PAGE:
Outsmarting A Burglar

VinTech cares about what is going on in our community. Last week we attended another Chicago Alternative Policing Strategy (CAPS) burglary workshop where we were given a booklet of mug shots of arrested criminals in Chicagoland.

A pattern about these men struck us that made us sad- about 98% of these men are at the age they should be trying to BETTER their lives- go to college, apply for their first real job, or learn a trade.

In contrast to the “normal burglaries” we see, robbers are even hitting homes at nighttime through locked windows. In the past week, at least 3 (known) homes were burglarized in south side Chicago while occupants were blissfully unaware and fast asleep. Being a victim of a burglary crime is awful, but the thought of burglars creeping around your home and taking your valuables while you are sleeping raises the bar of vulnerability and violation.

We wish we could do more to help protect Chicago citizens from burglaries, but it’s up to YOU! As a home or business owner, you are the most important person in deterring crime. We’re not saying to go out and fight an intruder, but instead to make it as difficult as possible for a burglar to break in. Burglars are lazy and target homes and businesses that seem vulnerable. Don’t let your property become their next prize!

The average burglar gets away with $1,281 in cash and loot, and in nine out of 10 burglaries, nobody is home. So what can you do? Think like a burglar and the rest will follow easily! Keep reading for tips from a real burglar!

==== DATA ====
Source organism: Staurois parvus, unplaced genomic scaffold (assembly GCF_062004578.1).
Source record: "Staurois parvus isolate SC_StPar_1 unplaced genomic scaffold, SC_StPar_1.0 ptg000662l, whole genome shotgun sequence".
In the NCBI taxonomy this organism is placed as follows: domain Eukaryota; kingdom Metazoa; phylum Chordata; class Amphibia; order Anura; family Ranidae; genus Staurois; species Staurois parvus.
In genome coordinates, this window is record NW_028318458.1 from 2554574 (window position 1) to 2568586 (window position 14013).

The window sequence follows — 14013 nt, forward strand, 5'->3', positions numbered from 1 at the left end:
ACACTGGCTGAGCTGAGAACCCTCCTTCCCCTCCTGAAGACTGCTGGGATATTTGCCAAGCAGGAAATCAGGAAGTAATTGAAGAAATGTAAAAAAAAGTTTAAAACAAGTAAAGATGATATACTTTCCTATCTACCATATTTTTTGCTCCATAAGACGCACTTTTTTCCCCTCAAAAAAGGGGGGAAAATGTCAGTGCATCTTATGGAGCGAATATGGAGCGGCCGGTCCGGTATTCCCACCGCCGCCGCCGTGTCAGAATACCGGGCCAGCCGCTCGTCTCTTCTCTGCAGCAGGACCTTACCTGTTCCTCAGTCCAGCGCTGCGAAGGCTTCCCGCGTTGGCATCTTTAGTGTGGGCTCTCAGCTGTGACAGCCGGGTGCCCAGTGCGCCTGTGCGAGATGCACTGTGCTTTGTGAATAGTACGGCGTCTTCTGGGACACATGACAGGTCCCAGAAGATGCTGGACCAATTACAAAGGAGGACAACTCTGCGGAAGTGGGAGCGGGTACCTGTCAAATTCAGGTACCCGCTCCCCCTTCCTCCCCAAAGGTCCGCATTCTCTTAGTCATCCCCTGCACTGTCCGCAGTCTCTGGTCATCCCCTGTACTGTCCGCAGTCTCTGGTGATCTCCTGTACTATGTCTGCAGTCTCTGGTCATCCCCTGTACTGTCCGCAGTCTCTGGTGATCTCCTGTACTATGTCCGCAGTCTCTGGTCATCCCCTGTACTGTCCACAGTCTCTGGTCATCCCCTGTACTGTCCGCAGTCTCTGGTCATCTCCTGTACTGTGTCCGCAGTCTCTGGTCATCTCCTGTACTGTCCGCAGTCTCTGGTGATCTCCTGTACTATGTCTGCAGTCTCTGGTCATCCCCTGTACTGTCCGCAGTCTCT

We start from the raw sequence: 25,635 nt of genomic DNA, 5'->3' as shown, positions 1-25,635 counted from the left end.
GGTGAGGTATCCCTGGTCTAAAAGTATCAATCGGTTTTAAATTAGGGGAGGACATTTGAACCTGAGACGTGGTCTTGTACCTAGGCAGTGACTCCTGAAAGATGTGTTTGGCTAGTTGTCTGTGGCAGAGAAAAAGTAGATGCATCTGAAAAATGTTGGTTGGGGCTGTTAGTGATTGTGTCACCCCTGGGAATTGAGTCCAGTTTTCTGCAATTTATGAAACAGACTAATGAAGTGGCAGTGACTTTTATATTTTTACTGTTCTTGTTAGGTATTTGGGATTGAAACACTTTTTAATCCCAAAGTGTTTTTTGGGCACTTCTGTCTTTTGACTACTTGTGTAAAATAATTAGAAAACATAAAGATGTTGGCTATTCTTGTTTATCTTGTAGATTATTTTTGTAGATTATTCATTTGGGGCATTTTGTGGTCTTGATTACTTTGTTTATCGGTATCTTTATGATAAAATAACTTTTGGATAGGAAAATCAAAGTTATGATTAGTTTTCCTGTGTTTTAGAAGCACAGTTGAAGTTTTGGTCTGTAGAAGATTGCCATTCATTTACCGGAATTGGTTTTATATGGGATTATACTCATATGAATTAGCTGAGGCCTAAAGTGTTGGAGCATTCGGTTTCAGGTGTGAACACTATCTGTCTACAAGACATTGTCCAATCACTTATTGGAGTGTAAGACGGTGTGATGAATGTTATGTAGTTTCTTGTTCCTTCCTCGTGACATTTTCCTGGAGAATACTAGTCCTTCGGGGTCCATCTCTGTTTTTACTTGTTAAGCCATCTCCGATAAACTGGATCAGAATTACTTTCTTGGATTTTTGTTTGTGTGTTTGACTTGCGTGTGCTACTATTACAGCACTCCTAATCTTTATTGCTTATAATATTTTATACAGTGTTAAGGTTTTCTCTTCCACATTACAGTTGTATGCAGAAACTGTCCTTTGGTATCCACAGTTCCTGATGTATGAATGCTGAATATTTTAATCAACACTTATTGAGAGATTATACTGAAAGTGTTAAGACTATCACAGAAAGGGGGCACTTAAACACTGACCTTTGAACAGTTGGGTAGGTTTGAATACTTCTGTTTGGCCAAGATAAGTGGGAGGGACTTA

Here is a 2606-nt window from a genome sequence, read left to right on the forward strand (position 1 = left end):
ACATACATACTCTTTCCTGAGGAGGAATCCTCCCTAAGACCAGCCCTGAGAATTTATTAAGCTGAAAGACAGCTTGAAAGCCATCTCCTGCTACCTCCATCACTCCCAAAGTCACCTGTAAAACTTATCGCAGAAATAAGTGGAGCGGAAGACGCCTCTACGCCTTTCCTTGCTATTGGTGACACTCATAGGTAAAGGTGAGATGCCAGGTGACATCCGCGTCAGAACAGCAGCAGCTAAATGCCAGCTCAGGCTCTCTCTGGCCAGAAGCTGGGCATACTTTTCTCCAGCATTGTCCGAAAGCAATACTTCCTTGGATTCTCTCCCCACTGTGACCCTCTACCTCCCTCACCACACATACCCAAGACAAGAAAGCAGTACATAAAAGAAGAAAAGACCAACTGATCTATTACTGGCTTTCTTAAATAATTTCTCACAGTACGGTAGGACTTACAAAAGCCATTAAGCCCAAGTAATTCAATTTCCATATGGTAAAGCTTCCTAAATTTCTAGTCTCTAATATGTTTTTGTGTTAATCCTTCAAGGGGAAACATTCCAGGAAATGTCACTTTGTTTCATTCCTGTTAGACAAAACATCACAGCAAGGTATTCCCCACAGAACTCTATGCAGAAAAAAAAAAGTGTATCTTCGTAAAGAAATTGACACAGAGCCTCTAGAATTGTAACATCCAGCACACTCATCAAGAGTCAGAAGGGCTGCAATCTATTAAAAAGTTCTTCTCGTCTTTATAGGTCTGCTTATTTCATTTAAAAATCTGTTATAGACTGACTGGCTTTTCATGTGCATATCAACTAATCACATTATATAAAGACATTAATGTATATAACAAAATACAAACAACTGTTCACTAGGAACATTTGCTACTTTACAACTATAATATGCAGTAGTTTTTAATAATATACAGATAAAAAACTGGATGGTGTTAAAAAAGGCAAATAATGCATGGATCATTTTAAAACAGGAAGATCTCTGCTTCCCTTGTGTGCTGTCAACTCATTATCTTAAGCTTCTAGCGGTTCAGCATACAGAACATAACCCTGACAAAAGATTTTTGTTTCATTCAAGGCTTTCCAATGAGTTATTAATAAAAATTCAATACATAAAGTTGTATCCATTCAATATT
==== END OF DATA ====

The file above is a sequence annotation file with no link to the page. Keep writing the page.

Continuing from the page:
• Leave a small amount of money in an obvious place–under the mattress, in a cookie jar, in a drawer–to prevent your real stash of cash from being found. “If I can’t find money and valuables in the normal places I usually find them, I would continue to tear the house apart until I found something. Remember, the first rule is to steal money and valuables. We’ll keep looking until we find something.” But don’t leave too little. In a modest home, $100 will suffice. If you live in a wealthy neighborhood, however, and the crook finds only $100 lying around, he will assume that there must be more.
  • Write “Bank Safe Deposit Box” on an envelope and fill it with a list of items. Put the envelope in an easily accessible drawer so it can be found by the burglar. This will tell him that most of your assets are stored at the bank.
  • Safes are generally not a good idea. If it’s a portable one, the burglar will just carry it with him. If it’s non-portable and looks impressive enough, he might be tempted to wait for you to come home and force you to open it at gunpoint.
  • When you choose a hiding place, think like a burglar. The box stashed way back in your closet might be inconvenient for you to get to, but it’s one of the places where a thief would look first. In case of an intruder who’s also a drug addict, he would likely search your toilet tank, cereal boxes, the refrigerator and freezer, and the medicine cabinet.
  • If you have children, consider hiding some cash away in their room (here, messiness actually works in your favor), maybe even inside a toy. Burglars usually won’t look for valuables there. Other good hiding places are the underside of trash cans, laundry detergent boxes or bottles, empty soup cans, etc. Just make sure, warns the conman, that those “false packages” are in the appropriate spot, that is, in the laundry room or pantry.